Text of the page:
“To run up and down the Green Monster seats and carry a 50-60 pound sandbag on my back up the stadium steps at least 10 times was insane, but very cool,” said Ann Marie Sheridan, 33, who owns a personal training business in Newton, Mass. “Plus it brought up strong memories of going to the park as a kid with my dad.”
Citi Field, which opened in 2009, does not have the long history of the 100-year-old Fenway Park. Still, the event should draw well from the New York market. This morning, Spartan Race staged “The Spartan Race Times Square Challenge.” Athletes scaled a 7-foot wall, carry 75-pound sandbags, navigated a corrugated pipe full of icy water, and crawled through mud under barbwire.
Spartan Race generally is regarded as the most difficult of the many obstacle events that have emerged in the last three years. Spartan issues penalties of 30 Burpees to athletes who cannot complete obstacles. Unlike Tough Mudder and other untimed events that stress teamwork and camaraderie, Spartan is marketed as an individual competition and includes four distances: the 3-mile Spartan Sprint, the 8-plus mile Super Spartan, the 12-plus mile Spartan Beast, and the notorious Spartan Death Race, an untimed affair that last year lasted for 65 hours.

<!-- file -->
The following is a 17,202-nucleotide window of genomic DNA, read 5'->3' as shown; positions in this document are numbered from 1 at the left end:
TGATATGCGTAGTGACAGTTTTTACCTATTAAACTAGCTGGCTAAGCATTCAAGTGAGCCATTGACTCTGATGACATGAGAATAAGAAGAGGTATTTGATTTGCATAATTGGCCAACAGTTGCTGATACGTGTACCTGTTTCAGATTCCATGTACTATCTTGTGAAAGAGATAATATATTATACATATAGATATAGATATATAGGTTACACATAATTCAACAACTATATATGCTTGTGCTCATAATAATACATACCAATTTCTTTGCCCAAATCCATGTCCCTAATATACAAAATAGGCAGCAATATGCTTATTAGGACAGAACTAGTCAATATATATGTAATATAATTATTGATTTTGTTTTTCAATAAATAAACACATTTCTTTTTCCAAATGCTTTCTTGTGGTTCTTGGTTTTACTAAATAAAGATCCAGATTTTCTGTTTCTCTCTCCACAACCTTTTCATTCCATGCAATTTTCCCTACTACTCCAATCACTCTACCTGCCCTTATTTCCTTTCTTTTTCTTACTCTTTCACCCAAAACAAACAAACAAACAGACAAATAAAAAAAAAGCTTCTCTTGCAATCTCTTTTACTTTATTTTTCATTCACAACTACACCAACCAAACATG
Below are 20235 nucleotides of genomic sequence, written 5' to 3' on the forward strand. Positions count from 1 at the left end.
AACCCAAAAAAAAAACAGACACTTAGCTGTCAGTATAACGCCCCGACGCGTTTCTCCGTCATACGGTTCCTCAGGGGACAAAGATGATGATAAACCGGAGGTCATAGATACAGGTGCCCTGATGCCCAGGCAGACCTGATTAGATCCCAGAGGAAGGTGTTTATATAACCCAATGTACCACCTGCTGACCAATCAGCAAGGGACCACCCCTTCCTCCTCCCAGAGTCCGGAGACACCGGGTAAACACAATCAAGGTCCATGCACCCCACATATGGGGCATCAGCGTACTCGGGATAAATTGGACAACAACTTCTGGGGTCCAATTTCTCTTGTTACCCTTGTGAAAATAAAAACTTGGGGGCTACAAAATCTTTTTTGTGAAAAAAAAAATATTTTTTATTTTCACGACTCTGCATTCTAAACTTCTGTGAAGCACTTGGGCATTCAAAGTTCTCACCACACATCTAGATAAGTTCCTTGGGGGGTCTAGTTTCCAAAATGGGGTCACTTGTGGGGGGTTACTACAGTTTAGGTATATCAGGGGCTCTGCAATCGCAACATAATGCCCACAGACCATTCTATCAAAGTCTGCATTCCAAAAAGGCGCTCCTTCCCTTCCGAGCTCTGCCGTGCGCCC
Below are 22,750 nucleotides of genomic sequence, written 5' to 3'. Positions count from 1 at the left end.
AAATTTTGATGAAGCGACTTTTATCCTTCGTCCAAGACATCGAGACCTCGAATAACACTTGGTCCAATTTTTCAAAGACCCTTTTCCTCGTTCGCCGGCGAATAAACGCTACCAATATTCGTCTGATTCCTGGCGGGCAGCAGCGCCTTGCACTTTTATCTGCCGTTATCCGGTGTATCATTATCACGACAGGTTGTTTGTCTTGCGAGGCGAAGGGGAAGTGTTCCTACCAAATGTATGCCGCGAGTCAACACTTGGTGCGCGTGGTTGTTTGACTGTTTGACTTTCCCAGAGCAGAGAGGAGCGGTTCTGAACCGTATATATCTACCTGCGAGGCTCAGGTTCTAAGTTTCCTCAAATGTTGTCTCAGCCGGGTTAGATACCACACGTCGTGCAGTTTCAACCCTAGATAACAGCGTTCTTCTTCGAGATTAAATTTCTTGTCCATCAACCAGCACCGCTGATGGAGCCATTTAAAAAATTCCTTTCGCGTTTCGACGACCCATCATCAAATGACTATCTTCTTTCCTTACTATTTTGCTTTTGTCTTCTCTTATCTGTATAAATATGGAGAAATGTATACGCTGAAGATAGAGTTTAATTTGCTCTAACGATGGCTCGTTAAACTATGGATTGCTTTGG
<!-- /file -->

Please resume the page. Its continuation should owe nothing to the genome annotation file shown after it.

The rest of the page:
On April 13, the Mets will be in the midst of an 11-day roadtrip. The Mets and crosstown New York Yankees typically spend much of the first weeks of the season away since mid-April weather in the Northeast can be chilly.
De Sena, whose Spartan Death Race is considered among the toughest challenges in endurance sports, thrives on adding to the degree of difficulty and no doubt would prefer cooler temperatures. Starting at 8 a.m., waves of 200 athletes will be released every 15 minutes.
Registration for the Spartan event at Citi Field is $110 through Feb. 13 and escalates to $135. Spectators are free, but must reserve seats. And in an industry known for charging for parking, athletes will have the option of not paying to drive to Citi Field.
They can take the subway.
Read our coverage of the 2012 Miami Super Spartan Race HERE.
Read our coverage of the 2011 Spartan Death Race HERE.
Read our coverage of the 2011 Virginia Spartan Sprint HERE.
Listen to our 2/25/12 interview with Spartan Race founder Joe De Sena HERE.